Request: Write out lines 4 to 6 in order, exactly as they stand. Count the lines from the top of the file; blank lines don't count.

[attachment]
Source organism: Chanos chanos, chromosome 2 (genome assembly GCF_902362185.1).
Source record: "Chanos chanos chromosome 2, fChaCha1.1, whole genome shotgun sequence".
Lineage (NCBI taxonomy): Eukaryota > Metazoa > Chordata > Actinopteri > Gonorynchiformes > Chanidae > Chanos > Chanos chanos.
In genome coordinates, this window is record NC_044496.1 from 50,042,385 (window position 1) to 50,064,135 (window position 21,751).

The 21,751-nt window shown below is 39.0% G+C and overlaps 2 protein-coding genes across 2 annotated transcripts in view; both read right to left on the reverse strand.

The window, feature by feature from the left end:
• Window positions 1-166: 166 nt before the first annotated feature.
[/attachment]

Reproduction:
In genome coordinates, this window is record NC_044496.1 from 50,042,385 (window position 1) to 50,064,135 (window position 21,751).

The 21,751-nt window shown below is 39.0% G+C and overlaps 2 protein-coding genes across 2 annotated transcripts in view; both read right to left on the reverse strand.

The window, feature by feature from the left end: